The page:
Mexico City is preparing for the arrival of the caravan of 7,000 Central Americans making its way to the U.S. border.
A representative from the capitol city visited tiny Niltepec Monday to assess what Mexico City would need to provide for the migrants. Under consideration, he said, is world-famous Azteca Stadium, which has the space and facilities necessary to handle a large group. Another is the Monument of the Revolution, which is close to the city center.
Organizers of the caravan said Monday that they asked the state of Oaxaca for 150 buses to transport the group from southern Mexico to the capital. They argue the steep and narrow mountain roads make the 450-mile journey unsafe for the caravan and motoring public. The buses could save the caravan a three-week walk, based on their 25-mile daily average.
After joining the caravan since it crossed into Mexico, each day thousands of migrants take to Mexico’s main highways to travel from one city to the next. They often have little regard for motorists at speeds greater than 50 mph, running across lanes and retrieving children unaware of approaching traffic. They climb on moving cars and trucks and jump off at will. One woman retrieved a baby carriage across four lanes of screeching traffic. Mountain roads with blind curves could prove deadly.
The caravan is moving faster, but for the second time came up short on food and water in Niltepec, population 5,000. By 3 p.m., not a restaurant in town had any food left and the immigrants sprinted to meet any water truck that showed up.
Over the last week, most of the immigrants interviewed were uninformed and naive about what to expect upon arriving at the U.S. border. None spoke of persecution and only one used the word asylum. They talked almost exclusively about work, and leaving poverty behind.
A lawyer advised migrants on Monday for the first time on what to say when they arrive at the U.S. border. Speaking in Spanish, Ian Philabaum, an immigrant rights lawyer in the U.S., told the group to expect to be detained for weeks or months and alerted them to the possibility that they could be separated from their children. He also explained the five questions asked by U.S. officials that migrants must be prepared to answer:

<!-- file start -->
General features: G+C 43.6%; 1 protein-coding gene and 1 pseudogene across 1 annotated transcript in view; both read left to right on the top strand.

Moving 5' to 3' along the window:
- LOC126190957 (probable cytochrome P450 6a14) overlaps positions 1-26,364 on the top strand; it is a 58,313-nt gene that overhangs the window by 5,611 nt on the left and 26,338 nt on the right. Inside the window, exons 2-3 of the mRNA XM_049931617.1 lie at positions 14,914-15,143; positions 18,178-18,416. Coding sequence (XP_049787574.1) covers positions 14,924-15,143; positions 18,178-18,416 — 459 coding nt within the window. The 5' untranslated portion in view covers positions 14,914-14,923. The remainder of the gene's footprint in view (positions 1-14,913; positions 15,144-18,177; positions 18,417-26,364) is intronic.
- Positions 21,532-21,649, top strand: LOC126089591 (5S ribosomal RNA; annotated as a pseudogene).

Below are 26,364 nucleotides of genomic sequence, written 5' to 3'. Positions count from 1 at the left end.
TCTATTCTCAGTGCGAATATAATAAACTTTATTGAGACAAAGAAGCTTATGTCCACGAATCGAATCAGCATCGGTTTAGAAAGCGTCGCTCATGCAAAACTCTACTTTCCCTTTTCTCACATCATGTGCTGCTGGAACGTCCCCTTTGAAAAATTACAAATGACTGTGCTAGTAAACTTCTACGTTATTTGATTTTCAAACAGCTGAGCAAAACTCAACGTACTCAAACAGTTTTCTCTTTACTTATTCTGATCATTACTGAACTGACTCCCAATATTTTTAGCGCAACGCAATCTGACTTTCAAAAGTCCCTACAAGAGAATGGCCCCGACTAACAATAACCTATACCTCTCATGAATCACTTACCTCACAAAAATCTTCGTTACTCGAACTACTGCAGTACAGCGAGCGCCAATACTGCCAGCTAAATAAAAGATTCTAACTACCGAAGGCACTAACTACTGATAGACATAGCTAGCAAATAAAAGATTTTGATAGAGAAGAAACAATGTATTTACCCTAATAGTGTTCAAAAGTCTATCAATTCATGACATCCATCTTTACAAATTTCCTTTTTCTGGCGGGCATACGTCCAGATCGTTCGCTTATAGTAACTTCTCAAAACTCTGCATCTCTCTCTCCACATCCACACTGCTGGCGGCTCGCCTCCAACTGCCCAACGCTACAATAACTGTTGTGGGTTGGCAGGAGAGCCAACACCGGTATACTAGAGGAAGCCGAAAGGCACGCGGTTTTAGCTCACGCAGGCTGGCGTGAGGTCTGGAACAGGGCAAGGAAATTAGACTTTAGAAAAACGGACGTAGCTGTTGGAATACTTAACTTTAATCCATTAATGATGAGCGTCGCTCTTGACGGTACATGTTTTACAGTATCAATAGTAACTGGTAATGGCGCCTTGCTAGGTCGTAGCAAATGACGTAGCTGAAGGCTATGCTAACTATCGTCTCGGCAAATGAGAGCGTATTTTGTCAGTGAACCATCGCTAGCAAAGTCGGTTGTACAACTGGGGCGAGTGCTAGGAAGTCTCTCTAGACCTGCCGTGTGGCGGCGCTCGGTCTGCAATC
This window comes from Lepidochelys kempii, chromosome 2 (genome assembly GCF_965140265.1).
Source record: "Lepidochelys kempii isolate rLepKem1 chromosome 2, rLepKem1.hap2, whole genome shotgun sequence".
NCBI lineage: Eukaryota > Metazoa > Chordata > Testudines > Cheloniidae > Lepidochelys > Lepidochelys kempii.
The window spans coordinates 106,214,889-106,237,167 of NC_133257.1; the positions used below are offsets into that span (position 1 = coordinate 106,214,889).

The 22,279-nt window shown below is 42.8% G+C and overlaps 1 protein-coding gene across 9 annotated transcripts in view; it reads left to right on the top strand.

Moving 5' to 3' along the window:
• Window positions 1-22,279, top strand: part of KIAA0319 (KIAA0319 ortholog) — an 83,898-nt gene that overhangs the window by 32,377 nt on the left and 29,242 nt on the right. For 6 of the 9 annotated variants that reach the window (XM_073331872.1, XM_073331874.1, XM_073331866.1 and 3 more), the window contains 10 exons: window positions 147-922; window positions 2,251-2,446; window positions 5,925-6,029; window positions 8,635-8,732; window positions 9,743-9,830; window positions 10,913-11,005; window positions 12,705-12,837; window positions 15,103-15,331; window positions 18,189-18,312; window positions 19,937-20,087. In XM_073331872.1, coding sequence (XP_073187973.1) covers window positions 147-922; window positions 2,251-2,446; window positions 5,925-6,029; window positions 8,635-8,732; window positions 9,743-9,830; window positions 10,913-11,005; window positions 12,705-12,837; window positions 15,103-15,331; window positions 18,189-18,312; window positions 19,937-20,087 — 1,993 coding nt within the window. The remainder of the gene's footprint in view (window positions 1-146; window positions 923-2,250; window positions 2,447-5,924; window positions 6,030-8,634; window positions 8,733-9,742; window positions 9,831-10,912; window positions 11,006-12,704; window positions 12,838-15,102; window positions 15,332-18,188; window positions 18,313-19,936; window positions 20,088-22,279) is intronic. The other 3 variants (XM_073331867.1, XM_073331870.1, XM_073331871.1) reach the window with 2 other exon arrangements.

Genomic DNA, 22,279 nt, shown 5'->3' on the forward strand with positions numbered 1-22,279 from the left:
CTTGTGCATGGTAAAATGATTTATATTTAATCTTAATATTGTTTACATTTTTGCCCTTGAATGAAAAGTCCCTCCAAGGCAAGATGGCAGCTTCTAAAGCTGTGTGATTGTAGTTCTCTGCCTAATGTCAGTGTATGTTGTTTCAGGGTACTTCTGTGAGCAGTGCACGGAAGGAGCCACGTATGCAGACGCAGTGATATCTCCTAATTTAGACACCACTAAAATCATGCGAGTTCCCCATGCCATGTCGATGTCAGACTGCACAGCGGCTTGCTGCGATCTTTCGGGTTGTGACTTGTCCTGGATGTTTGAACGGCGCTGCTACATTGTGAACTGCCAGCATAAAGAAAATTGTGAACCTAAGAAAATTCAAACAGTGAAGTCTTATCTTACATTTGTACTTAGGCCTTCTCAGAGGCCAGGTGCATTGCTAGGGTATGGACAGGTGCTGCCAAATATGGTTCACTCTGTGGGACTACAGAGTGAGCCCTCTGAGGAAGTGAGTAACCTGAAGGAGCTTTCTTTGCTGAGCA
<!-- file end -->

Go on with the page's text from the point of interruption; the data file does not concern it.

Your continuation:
- why are you running away?
- who threatened you?
- what is your relationship to that person or group?
- why didn’t you tell police?
- why can’t you stay in another place in your home country?
Philabaum, who works with several migrant shelters from Texas to Oregon, told the group they had a legal right to apply for asylum, regardless of what officials might tell them. Legally, asylum is simply an assertion you are afraid to return to your home country.
So far, reports put the caravan between 4,000 to 7,000 people. Some 1,700 requested asylum in Mexico, 700 asked to return home and more than 100 sought work permits under a new Mexican government program.
“I want to go to the United States because I want a better opportunity to work”
More could join after hearing President Trump’s border security speech Tuesday, but Lucas Rocha said he is heading to Houston.
“No, not going to Mexico,” he said. “No much working in Mexico, not much money.”
Not sitting far away, 47-year-old Elvis Romero nursed blisters on his feet.
“I want to go to the United States because I want a better opportunity to work,” he said. “When I get to the border, I’m gonna ask for asylum, you know? I will ask them for President Trump to give me an opportunity to stay there because I want a better life for me.”
While each Mexican city hosting the migrants faces challenges, a world health official told us he expects chaos in Tijuana. President Trump is expected to slow to a trickle the number of asylum cases the U.S. accepts each day at the port of San Ysidro.
That creates a bottleneck in a city already overflowing with Central American families and just three or four underfunded, bare bones shelters with total capacity under 200.
The official, who asked that his name not be used, predicted widespread hunger and crime, with teens turning into drug mules for traffickers to make ends meet. Tijuana already has the fifth highest homicide rate in the world surpassing towns in Honduras, El Salvador and Guatemala.